Two other books about Huntington include History of Huntington County, IN by Frank Sumner Bash in 1914 and Huntington County, IN: Histories and Families by Turner Publishing Company in 1993 as a result of the Huntington County Historical Society officers and board of directors meeting in the summer of 1992 to discuss the family history of Huntington, the glue that has held together the city and county of Huntington in the heartland of the Midwest for more than 175 years. The Wabash and Erie Canal was constructed through Huntington County in 1834 and added major economic benefit to the area. In addition to the Wabash River cutting through Huntington, this newly opened trade route accelerated the population and economic growth in Huntington. Catholic publisher Our Sunday Visitor is based in Huntington. WGL FM 102.9 WBZQ AM 1300 La Jefa Radio WVSH FM 91.9 The Edge, high school station WQHU FM 105.5 FUSE FM, Huntington University Huntington Municipal Airport, a small airport for general aviation, lies southeast of the city.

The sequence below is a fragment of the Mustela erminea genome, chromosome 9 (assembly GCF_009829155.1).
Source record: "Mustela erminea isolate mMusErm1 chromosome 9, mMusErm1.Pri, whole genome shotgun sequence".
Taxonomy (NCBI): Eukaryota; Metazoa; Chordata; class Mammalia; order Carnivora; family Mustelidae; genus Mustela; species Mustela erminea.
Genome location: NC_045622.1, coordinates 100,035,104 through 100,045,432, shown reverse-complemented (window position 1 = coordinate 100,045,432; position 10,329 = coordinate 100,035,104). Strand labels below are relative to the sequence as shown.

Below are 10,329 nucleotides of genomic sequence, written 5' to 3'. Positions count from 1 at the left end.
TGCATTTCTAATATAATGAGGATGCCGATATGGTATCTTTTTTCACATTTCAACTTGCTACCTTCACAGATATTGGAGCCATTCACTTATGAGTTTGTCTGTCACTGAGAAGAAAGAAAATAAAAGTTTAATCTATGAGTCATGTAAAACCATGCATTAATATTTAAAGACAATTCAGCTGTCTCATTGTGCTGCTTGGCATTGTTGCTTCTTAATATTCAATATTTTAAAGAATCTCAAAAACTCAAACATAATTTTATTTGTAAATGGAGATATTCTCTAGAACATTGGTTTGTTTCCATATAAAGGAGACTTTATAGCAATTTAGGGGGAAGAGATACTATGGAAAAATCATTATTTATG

Adams County, Indiana
Adams County lies in northeastern Indiana in the United States and shares its eastern border with Ohio. It was established in 1836; the county seat is Decatur. According to the 2010 census, its population was 34,387, an increase of 2.27% from 33,625 in 2000. The county has four incorporated cities and towns with a total population of over 15,000, as well as many small unincorporated communities; the county is divided into 12 townships. There are four Indiana state roads in the county, as well as three U. S. Routes and one railroad line. In 2017, about a quarter of the county's population was Swiss Amish; the statute that mandated creation of this county was passed on February 7, 1835, the organization itself was authorized on March 1, 1836. Its name honors the sixth President of John Quincy Adams. Selection of the county seat was finalized on 18 May of that year; the first non-Native settlers arrived in what is now Adams County in 1835, encouraged by the new Erie Canal and by the end of the Black Hawk War.